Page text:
Women now make up over twenty per cent of the membership of Britain's Boards - almost doubling in the three years since the UK Government commissioned Andrew Davies' original report. The report references the creation of a new industry - supporting senior women into senior roles and trying to develop a stronger pipeline of candidates - one of main reasons why so few women make it into the top jobs. This is all to be celebrated, but we are still making slow progress on the international stage.
Another new report out from Grant Thornton looks in detail at women's role in business worldwide and provides interesting insight. It shows that some of the BRICS markets lead the world in their share of senior women - for example over 60 per cent of CFOs in China are women. The authors state:
"Some progress has been made at the
EU-wide level since 2004 (17%), but
European businesses are amongst the most
likely globally to have no women at all in
their senior teams (38%), led by Denmark
(71%), Germany (67%) and Switzerland
(64%). This drops to 29% across North
America, but both Canada (22%) and
the United States (23%) have seen no
significant increase in the number of
women holding top jobs over the
Progress such as this is to be celebrated certainly. But in some areas progress is stubbornly slow. We can be our own worst enemies - our desires to conform to some ideal shape and look are alive and kicking. Magazine pictures are still routinely airbrushed and my Facebook feed has daily offers of foods I should avoid to lose weight instantly - providing I buy diet pills or rare berries. And the extraordinary popularity of the Daily Mail "Sidebar of Shame" - all evidence of our obsession with perfectly presented bodies.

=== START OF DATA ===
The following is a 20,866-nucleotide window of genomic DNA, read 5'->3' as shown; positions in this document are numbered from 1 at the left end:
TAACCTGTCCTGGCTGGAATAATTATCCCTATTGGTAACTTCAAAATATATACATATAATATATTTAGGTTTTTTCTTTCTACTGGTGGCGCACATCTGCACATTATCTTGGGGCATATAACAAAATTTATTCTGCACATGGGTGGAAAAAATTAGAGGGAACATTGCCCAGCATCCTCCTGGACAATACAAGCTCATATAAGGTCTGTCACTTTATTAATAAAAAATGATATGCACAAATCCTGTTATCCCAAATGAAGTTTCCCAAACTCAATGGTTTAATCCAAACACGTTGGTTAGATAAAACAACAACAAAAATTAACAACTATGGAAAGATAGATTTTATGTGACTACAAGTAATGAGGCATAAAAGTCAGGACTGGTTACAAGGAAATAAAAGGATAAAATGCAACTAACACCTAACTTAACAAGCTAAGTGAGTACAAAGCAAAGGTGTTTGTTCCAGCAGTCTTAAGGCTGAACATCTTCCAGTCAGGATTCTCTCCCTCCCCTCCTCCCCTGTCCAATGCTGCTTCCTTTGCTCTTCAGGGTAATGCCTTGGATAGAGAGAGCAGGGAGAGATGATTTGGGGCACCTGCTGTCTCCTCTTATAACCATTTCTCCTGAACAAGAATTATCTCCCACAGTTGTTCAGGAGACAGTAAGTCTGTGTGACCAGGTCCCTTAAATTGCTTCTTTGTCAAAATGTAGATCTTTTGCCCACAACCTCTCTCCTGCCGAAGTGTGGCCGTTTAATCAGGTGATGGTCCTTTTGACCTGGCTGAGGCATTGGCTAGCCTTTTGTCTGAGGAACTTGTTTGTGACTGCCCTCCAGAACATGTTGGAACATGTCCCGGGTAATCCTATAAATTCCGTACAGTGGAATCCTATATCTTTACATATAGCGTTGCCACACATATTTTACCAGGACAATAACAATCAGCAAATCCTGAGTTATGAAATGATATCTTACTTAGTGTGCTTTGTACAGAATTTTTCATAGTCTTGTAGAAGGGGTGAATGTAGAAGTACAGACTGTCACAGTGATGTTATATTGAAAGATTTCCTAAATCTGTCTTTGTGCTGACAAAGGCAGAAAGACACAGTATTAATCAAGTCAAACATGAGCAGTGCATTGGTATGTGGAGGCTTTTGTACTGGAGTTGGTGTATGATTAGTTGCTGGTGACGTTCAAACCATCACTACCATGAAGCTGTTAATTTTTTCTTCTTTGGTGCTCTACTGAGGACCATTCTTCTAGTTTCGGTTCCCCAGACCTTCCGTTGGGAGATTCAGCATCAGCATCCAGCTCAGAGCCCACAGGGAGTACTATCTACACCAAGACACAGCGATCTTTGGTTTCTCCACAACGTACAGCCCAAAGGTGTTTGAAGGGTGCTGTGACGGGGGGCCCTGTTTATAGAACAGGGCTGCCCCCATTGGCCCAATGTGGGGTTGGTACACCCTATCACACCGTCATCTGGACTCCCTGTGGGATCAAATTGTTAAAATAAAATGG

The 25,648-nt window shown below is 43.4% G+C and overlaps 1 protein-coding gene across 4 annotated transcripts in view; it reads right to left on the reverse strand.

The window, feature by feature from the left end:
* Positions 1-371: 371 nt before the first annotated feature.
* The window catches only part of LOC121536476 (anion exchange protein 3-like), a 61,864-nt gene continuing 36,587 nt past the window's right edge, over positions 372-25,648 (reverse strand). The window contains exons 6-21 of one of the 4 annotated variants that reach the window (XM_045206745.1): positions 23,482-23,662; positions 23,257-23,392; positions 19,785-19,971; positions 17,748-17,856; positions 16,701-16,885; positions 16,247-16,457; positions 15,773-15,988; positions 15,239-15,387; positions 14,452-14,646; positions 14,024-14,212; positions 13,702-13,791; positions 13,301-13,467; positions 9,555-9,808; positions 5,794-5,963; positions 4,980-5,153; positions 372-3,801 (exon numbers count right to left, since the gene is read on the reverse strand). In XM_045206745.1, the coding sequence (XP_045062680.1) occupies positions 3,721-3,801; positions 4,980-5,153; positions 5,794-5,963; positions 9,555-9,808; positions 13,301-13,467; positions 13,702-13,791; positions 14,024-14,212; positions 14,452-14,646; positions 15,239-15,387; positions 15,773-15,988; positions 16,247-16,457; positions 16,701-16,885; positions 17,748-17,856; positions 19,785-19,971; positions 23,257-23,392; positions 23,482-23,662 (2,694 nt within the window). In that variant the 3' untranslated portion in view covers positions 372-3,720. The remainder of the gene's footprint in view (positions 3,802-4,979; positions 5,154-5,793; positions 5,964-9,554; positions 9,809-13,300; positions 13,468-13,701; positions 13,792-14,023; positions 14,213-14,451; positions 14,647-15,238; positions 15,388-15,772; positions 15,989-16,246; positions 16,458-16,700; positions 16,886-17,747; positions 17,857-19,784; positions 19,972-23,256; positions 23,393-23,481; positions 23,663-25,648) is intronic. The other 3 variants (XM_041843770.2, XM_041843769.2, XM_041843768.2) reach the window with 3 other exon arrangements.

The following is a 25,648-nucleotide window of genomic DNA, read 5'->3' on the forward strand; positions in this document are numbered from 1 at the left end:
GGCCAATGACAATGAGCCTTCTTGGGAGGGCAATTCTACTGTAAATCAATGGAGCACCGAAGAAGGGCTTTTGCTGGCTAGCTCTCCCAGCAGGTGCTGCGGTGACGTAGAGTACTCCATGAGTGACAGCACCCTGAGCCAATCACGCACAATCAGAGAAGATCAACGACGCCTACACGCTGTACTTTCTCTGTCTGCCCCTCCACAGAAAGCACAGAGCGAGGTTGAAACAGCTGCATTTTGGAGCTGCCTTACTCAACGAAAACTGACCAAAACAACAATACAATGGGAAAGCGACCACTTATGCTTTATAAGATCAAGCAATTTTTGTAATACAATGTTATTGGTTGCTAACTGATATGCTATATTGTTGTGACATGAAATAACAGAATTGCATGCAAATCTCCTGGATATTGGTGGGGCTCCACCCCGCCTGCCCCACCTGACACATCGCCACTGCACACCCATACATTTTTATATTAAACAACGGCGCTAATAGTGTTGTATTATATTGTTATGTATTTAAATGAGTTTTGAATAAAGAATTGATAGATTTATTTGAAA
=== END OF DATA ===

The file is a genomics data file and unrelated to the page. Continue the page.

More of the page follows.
But even this deeply wired habit has new energy to defeat it. Writers, bloggers and celebrities are fighting back. I first noticed this in 2011 when Caitlin Moran published "How to be a Woman" in which she asked: "What is feminism? Simply the belief that women should be as free as men, however nuts, dim, deluded, badly dressed, fat, receding, lazy and smug they might be". I loved this item in feminist blog Vagenda whose Twitter followers suggested alternative headlines. And in the US last week a bill was introduced to curb overzealous photoshopping and teenage singer Lorde found pictures of herself at a gig photoshopped to remove her acne. She tweeted it along with the orginal and a reminder to her fans that 'flaws are OK'.
She might only be 17 - but we should all take her advice. And if we do, we can probably use some of that wasted emotional energy to carry a few more of us into top jobs.